How to Explain the Death of a Loved One to Your Child on the Autism Spectrum

“When should I begin to talk with my grandchild about his grandfather’s (papa’s) sickness that will result in death? How best to approach the subject? Thank you for your assistance.”
 
The answer to your question would be “the sooner the better.” Kids, even those on the autism spectrum, typically know more than their parents and grandparents think they do. 
 
You can gauge what your grandson knows through the questions he asks. If he asks, for example, "Is grandpa going to die?" …he may not want to hear, "Everyone is going to die someday." Instead, this can be a signal that he knows grandpa’s condition is life-threatening.

I recommend open and direct communication at all times. If you avoid your grandson’s questions, he may ask someone else or hold the questions in, which could result in unnecessary anxiety. Acknowledging rather than disregarding questions can build trust and show him that his concerns are important. This may increase the likelihood he will come to you with future questions.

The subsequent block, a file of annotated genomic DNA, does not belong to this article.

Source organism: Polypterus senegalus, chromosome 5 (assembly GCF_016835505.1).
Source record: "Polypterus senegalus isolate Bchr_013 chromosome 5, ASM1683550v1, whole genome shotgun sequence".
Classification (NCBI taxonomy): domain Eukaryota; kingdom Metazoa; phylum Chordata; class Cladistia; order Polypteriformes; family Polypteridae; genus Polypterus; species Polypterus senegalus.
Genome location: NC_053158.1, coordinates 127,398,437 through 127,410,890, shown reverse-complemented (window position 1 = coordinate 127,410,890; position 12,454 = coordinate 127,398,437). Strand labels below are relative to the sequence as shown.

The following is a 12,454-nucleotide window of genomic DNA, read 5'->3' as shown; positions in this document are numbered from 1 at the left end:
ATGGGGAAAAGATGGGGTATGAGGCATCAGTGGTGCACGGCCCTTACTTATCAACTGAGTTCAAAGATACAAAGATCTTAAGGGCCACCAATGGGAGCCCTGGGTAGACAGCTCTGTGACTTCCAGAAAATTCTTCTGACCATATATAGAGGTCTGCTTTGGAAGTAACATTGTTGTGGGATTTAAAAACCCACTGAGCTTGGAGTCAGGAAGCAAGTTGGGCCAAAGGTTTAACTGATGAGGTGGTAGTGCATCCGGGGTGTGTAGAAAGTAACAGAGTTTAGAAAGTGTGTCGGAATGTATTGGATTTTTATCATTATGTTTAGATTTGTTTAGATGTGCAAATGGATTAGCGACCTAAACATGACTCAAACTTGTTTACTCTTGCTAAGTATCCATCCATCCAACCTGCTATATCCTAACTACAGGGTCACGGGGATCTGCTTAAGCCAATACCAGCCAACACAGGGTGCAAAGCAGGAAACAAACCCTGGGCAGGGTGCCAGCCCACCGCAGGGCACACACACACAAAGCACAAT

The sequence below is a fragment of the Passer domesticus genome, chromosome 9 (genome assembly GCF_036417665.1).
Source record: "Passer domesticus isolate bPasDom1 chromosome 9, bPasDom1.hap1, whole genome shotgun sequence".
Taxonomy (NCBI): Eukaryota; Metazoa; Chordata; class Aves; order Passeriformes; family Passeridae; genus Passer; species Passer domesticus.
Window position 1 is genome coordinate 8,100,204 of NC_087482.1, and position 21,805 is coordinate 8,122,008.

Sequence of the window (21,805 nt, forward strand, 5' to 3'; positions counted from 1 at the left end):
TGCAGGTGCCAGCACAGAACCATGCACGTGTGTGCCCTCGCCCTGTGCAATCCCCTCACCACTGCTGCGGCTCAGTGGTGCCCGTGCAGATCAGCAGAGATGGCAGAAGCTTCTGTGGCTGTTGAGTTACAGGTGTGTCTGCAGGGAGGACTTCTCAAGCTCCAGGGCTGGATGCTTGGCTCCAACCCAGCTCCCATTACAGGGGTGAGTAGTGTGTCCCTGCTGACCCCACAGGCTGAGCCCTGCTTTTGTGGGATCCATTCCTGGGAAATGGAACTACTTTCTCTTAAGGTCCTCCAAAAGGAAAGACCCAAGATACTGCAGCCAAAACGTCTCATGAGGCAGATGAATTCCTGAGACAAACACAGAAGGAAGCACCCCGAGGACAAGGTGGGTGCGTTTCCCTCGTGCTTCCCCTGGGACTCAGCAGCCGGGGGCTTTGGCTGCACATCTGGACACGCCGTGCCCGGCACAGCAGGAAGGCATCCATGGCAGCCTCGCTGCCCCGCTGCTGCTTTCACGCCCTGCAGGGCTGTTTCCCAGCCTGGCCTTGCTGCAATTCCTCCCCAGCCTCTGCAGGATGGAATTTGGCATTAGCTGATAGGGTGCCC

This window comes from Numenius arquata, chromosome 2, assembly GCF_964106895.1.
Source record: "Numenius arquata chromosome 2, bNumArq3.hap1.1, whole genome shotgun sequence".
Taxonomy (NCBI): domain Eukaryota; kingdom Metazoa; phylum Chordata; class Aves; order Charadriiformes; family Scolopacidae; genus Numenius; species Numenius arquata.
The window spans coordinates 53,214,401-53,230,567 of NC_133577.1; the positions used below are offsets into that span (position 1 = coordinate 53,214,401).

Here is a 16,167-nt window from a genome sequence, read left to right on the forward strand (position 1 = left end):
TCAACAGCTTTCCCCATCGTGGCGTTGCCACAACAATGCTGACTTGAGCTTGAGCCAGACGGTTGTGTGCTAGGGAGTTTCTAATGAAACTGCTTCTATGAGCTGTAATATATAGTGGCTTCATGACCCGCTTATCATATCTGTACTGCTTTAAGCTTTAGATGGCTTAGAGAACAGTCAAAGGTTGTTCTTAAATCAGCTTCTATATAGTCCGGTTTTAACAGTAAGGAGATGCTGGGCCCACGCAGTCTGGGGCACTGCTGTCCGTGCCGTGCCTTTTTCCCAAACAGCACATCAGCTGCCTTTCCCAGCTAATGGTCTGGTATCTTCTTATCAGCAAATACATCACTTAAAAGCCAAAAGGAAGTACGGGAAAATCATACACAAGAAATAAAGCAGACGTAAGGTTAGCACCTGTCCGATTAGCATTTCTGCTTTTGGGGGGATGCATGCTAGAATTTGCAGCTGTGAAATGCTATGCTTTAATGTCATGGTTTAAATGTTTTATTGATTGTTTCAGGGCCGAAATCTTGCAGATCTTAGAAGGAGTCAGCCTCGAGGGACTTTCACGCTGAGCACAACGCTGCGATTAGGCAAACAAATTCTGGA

So, be honest and concrete in discussions about death and dying. Avoid euphemisms. We use euphemisms to avoid uncomfortable subjects, but kids with Asperger's and High-Functioning Autism (who think very literally) may not pick up on these cues. 
 
For example, if you tell your grandson (after his grandfather’s death) that “grandpa is sleeping,” he may expect grandpa to wake up. If you then say that “grandpa can’t wake up,” your grandson may fear going to sleep and not waking up (you get the point).

Though the words are difficult to say, use terms like "die," "dead," and "dying." Also, considering finding books on the subject of “death of a loved one” or create some social stories around grief.



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